If 640x960 is the most the naked eye can see....

Discussion in 'iPhone' started by 0000757, May 16, 2012.

  1. 0000757 macrumors 68040

    Dec 16, 2011
    If 640x960 is the most the naked eye can see, why are phones being equiped with 1280x720 resolution screens. I've looked at one, the LG Spectrum, and I can't see ANY difference in screen quality. In fact, the iPhone looked slighty better! Can someone offer an explanation?
  2. FSMBP, May 16, 2012
    Last edited: May 16, 2012

    FSMBP macrumors 68020


    Jan 22, 2009
    That's not right at all. You're confusing resolution with PPI.

    EDIT: Further explanation: According to Apple, you cannot tell pixels apart on a resolution of 960x640 on a 3.5" screen (accounting for the distance you would hold the screen away from your face and its PPI). Putting the same resolution a 6" screen would have less pixel density and would be able to see individual pixels. Therefore, the larger the screen, the higher the resolution it needs to maintain an acceptable PPI that would be hard for people to see individual pixels.
  3. DroidRules macrumors 65816

    Aug 10, 2010
  4. Tarzanman macrumors 65816

    Jul 16, 2010
    Its called marketing, and you've fallen for it hook, line, and sinker.
  5. Bugeyeblue macrumors 6502a


    Mar 27, 2011
    It also seems to me that most of the android phones are using some variation of amoled screens, which, to me, always look more pixelated than LCD screens.
  6. 0000757 thread starter macrumors 68040

    Dec 16, 2011
    Thank you; the only helpful post answering my question.

    I understand now.
  7. kdarling macrumors P6


    Jun 9, 2007
    First university coding class = 47 years ago
    Read this:



    You've heard of "print quality", right? 300 dpi? Similar kind of thing. At 12" away, a "normal" person cannot see the ink dots.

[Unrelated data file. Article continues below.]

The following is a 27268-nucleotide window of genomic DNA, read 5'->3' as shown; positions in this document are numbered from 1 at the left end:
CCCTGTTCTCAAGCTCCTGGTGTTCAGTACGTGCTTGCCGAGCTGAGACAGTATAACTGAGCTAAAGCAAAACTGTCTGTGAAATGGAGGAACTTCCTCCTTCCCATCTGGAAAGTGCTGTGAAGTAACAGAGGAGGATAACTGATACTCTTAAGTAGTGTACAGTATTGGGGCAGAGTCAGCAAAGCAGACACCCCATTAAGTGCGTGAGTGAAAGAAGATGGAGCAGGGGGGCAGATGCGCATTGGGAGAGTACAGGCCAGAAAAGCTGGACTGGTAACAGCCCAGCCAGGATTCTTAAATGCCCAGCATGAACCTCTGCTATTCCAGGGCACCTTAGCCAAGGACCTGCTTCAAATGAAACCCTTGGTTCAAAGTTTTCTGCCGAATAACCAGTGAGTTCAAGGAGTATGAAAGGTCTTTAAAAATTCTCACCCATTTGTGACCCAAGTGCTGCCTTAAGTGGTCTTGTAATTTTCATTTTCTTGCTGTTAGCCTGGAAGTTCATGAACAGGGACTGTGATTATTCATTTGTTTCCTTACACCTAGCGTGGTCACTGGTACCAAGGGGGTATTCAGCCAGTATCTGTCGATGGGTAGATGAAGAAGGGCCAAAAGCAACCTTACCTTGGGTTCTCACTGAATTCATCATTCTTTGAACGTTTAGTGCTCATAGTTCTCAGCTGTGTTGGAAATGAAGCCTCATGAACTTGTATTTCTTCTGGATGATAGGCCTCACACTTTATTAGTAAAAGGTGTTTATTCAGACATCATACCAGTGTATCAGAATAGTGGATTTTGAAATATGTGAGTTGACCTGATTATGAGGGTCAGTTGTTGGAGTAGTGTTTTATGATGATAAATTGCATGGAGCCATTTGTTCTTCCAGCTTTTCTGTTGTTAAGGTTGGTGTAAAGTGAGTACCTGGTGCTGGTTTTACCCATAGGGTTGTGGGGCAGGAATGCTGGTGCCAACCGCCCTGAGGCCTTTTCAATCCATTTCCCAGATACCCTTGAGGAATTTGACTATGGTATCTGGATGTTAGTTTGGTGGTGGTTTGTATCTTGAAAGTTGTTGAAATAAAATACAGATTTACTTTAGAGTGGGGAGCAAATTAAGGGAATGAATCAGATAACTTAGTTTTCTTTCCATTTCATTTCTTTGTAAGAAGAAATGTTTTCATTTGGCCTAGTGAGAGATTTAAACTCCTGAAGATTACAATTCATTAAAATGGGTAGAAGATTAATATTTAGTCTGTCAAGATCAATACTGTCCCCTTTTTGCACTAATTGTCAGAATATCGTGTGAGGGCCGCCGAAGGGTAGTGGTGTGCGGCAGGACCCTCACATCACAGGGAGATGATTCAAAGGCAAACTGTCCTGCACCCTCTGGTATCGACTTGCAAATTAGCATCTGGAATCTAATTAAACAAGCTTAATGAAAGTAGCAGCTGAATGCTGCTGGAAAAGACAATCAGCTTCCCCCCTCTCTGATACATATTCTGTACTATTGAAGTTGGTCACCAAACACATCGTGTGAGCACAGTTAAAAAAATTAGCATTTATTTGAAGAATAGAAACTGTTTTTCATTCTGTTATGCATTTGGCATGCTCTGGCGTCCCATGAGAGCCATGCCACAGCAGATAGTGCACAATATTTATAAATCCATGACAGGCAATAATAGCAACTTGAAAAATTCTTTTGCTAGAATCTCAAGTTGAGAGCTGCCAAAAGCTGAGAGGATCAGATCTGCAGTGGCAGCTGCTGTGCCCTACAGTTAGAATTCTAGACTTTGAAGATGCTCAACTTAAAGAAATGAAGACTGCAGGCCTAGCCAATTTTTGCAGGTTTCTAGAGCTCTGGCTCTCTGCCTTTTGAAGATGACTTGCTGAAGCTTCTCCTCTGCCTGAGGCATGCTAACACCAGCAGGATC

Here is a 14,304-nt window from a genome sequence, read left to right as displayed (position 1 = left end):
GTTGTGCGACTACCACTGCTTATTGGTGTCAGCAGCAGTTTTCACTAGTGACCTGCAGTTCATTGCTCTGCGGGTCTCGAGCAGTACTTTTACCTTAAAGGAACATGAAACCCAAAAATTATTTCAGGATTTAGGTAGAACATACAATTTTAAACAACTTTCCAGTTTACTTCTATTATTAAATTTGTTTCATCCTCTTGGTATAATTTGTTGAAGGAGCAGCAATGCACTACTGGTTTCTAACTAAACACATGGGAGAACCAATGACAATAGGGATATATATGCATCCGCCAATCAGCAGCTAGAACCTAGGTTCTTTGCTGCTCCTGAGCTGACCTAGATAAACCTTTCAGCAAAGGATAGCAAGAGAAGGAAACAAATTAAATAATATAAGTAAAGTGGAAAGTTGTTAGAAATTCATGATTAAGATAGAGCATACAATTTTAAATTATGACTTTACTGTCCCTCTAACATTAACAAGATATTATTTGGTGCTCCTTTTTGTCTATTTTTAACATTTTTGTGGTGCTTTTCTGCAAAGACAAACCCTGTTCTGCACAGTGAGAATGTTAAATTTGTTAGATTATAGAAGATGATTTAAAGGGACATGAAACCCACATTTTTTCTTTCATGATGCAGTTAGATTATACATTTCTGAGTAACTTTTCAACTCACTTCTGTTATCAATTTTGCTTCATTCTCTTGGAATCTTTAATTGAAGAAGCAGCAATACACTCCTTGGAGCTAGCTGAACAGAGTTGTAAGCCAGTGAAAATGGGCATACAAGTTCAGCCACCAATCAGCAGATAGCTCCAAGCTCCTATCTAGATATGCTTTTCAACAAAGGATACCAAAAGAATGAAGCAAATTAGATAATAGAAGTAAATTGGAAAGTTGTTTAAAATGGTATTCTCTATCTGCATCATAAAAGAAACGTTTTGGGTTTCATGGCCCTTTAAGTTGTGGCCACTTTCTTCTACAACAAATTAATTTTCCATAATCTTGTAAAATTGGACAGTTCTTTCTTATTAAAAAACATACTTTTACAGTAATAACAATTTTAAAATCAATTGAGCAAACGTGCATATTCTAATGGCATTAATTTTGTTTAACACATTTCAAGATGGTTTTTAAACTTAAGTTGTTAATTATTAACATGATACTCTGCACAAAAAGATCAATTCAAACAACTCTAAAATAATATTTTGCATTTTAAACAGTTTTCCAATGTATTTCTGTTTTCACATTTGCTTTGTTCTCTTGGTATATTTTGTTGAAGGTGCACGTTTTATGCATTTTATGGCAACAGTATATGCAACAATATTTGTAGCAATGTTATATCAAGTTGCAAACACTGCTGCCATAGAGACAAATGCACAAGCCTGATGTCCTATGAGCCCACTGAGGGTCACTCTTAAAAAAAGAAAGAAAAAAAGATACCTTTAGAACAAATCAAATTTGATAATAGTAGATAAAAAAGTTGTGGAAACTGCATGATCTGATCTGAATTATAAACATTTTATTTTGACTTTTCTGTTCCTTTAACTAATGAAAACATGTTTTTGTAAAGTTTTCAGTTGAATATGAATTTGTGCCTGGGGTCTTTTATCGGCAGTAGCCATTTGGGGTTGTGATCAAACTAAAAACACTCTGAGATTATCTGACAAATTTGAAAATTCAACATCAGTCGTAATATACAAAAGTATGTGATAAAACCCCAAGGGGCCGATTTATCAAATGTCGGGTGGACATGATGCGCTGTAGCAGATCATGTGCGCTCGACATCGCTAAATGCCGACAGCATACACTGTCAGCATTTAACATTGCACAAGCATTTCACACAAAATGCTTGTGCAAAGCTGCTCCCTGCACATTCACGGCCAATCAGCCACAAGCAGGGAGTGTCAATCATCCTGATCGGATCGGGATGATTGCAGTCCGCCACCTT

It's all about how much angle that a visual change takes up. So, for example, if you put your eyes 1" away from a screen, a "retina" screen would need over 3500 ppi since each pixel set is bigger to your eye at that short distance.

    On the other hand, at a football field length away, pixels could be 1" square and be close to "retina", because they also subtend the same small visual angle. (Imagine a big screen TV at a ball game)

    It's like a cone that gets bigger the further away your eye is.
  8. iEnvy macrumors 65816


    Jun 25, 2010
    Basically.. (resolution)/(screen size)=DPI

    Higher the screen size, the higher the resolution needs to be for a higher DPI.
  9. kdarling macrumors P6


    Jun 9, 2007
    First university coding class = 47 years ago
    That's true for the Pixels Per Inch, but the "retina" term involves distance as well:

    At 10", you need 357 PPI to be called "retina".
    At 12", you need 300 PPI.
    At 24", you need 148 PPI.

    At 100 yards, you only need 1 PPI.

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